The reality is that football, both on the pitch and off, is a wonderful, foggy mess. It’s a world where Danny Ings will pick up a cruciate ligament injury on the eve of Jurgen Klopp’s first game in charge of Liverpool, where the same team under the same coach will win the Premier League title one season only to collapse in a ridiculous heap the next. It’s a world in which a team can outshoot another twenty to one and still sometimes lose 0-1.
It’s also a world in which good analysts will use a proven approach to help reduce the odds of failure in player recruitment—already a crapshoot for even the “savviest” of clubs—and still fail to see a single transfer work out. It’s a world where some managers will publicly embrace “analytics,” only to completely misread raw data and set some counterproductive benchmarks for their players. It’s a world in which great managers will ignore some bad advice from a stats-minded director of football and lead their club to glory, and where some clubs will ride “lucky” streaks to trophies as shiny as those awarded to teams whose underlying performance more closely matches their results. It’s also a world in which some managers will succeed simply because they are who they are—Clough, Shankly, Ferguson—rather than because they followed some prescribed formula.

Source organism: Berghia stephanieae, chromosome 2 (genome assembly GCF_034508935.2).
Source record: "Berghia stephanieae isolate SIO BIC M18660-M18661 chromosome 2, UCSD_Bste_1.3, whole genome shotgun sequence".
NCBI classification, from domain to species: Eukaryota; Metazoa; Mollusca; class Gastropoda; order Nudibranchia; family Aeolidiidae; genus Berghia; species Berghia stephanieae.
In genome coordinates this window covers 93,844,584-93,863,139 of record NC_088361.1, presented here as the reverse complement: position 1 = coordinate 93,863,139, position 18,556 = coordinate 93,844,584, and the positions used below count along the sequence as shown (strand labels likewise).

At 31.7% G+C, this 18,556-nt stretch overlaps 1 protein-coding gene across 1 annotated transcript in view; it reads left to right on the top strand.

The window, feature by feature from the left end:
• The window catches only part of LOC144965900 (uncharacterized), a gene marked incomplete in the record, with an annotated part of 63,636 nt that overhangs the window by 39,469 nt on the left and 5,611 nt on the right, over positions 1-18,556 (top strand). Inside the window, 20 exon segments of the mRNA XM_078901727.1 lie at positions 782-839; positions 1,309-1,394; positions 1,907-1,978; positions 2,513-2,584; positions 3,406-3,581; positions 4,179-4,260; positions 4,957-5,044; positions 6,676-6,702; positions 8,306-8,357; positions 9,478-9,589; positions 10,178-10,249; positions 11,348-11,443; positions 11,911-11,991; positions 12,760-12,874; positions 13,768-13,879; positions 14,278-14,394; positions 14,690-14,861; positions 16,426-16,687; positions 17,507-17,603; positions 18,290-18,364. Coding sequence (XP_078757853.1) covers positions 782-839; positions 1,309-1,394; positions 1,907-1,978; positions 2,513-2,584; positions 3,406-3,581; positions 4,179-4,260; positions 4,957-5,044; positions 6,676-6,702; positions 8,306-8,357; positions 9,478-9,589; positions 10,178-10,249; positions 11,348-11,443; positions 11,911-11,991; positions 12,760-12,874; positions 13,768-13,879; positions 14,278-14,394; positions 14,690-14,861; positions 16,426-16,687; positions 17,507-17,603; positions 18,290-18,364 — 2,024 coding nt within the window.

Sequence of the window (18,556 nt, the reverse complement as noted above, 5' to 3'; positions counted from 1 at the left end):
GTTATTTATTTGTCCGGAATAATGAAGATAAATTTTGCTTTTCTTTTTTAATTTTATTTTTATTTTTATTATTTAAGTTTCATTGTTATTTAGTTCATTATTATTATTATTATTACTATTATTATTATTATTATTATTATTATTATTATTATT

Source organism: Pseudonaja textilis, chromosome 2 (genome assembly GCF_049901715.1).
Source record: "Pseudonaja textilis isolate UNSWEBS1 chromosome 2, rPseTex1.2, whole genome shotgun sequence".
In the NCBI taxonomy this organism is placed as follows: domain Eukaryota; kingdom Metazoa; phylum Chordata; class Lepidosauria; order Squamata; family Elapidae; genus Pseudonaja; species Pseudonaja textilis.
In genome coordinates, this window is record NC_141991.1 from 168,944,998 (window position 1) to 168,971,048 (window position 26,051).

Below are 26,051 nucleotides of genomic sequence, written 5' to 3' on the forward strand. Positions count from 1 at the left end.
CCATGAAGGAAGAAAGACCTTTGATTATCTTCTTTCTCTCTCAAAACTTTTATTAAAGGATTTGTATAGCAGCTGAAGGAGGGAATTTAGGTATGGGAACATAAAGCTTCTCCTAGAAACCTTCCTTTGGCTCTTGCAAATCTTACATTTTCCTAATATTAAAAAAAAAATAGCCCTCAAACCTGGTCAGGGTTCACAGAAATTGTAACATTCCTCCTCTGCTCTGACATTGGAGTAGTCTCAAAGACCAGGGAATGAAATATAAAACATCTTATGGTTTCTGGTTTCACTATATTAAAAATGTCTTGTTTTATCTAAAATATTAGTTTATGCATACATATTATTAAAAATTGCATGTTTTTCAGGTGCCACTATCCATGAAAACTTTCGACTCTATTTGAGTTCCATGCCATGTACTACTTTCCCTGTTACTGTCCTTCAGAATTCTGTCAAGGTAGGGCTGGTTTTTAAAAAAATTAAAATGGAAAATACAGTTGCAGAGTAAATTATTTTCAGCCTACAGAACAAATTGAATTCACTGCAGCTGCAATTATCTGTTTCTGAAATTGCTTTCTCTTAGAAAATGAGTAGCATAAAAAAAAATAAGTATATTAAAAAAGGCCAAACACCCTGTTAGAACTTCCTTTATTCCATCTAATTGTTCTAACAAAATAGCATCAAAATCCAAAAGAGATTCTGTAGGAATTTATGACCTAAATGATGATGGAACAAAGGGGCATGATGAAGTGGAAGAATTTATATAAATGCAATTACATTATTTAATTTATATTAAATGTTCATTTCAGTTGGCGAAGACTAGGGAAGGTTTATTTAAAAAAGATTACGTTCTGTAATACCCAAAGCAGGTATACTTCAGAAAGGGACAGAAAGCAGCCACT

Worse still for those enterprising journalists or analysts who want to make sense of why one club succeeds and another fails, is that even with the best source, we’re only ever looking through a glass darkly. A high up club official that blames statistical methods for a club’s poor performance for example may have a vested self-interest. We don’t know for example if the youth policy at Villa was imposed by owner Randy Lerner on the recruitment analysts in question against their will, or if they embraced it, or even recommended it to Lerner’s delight. We also don’t know the extent to which Sherwood is at fault for not bringing the best out of his charges. We certainly have no idea of the objective value of the metrics Villa’s analysts are using, nor, with proprietary interests at stake, will we likely ever know. We also don’t know whether Villa has their own benchmarks for measuring whether their approach is working or whether it is in need of refinement.